What you need to know:
- Maize imports outside the East Africa attract a duty of 50 per cent.
- Millers had already warned last week that the price of flour would go up in the absence of imports to bridge the local deficit.
The government has yielded to pressure from millers to extend the time frame for importing low-duty maize from Mexico in a bid to avert a looming shortage of the commodity.
Agriculture Cabinet Secretary Peter Munya said on Monday that the government had considered the views of millers, who had requested a two-month window for imports.
“We have extended the notice because millers said that they needed up to two months to import the produce. I do not know why they did not say this at the beginning before we made the first gazettement,” said Mr Munya. Maize imports outside the East Africa attract a duty of 50 per cent.
Through a special gazette notice published on April 20, the National Treasury had cut the duty to 14 per cent (white) and 10 percent for yellow maize.
The low duty importation window was to run up to May 30, allowing local millers to ship in two million bags of each of white and yellow maize.
However, millers wrote to the Ministry of Agriculture saying the time given was not sufficient especially with the Covid-19 measures having slowed cargo clearance across the world.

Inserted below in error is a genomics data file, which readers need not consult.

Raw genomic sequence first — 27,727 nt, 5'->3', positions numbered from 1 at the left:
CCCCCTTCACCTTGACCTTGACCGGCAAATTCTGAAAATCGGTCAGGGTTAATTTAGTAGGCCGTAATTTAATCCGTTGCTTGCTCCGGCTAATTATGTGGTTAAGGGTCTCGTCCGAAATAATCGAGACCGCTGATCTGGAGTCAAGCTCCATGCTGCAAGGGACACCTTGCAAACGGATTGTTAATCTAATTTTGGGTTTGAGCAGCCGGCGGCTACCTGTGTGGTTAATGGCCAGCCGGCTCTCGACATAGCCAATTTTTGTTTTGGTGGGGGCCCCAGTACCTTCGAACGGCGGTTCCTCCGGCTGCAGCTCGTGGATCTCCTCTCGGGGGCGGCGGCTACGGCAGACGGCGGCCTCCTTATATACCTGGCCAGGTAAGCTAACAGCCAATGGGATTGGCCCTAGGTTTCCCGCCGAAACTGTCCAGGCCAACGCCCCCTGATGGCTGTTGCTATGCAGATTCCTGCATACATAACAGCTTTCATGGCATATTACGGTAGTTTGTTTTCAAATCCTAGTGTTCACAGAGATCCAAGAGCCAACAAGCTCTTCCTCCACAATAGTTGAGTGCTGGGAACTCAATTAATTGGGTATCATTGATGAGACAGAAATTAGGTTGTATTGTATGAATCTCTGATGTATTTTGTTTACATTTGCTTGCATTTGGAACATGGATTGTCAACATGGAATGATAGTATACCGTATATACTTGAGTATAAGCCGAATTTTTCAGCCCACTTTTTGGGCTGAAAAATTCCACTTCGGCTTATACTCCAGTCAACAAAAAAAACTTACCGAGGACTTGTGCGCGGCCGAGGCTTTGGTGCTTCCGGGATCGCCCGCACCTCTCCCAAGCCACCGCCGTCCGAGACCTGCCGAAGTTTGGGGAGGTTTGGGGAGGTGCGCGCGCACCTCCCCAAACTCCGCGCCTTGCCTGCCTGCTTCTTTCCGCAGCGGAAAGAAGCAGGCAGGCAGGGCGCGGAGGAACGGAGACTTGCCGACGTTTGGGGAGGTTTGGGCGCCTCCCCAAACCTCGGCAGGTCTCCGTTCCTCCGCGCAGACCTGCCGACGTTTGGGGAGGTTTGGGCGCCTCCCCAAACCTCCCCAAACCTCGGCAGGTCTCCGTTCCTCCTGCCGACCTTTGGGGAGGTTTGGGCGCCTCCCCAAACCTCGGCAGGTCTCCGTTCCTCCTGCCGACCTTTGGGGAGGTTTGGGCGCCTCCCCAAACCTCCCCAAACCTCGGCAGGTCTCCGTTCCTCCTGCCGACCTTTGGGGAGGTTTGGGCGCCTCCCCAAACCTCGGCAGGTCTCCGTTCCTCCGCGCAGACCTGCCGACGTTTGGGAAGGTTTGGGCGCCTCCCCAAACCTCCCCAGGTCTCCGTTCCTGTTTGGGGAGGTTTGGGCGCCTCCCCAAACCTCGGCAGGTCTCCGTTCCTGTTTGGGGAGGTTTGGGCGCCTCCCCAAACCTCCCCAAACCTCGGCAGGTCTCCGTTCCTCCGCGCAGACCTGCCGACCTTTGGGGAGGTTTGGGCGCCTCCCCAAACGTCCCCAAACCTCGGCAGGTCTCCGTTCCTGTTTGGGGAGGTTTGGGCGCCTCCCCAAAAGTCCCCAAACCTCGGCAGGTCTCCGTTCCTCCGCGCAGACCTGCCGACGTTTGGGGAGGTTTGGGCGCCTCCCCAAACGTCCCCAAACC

The extension comes as a relief to consumers who have been staring at higher prices of flour in the wake of reduced supply of maize in the market.
Millers had already warned last week that the price of flour would go up in the absence of imports to bridge the local deficit.
Chief executive officer of Cereal Grain Growers (CGA) Anthony Kioko said the imports should be managed in a way that it will not interfere with the expected harvest of the short rain crops in the South Rift, which normally begins in June on a low scale and goes all the way to August.
“There is a likelihood of imports overlapping with the short rain crop from South Rift as importation window might spread all the way to August and this will impact negatively on farmers,” said Mr Kioko.
The government’s move brings to question its preparedness on making policies given that calls for imports have been going on since last year after it was projected that the 2019 stocks will not last beyond May, with the Ministry of Agriculture announcing last year that imports would be necessary this year.
This is a reminiscence to what happened in 2017 when a late decision on imports was reached, a move that saw more maize than what was required imported into the country, resulting to lower prices of the staple in 2018, with a bag of 90 kilos hitting a low of Sh800 at farm gate, from a high of Sh32 the previous year.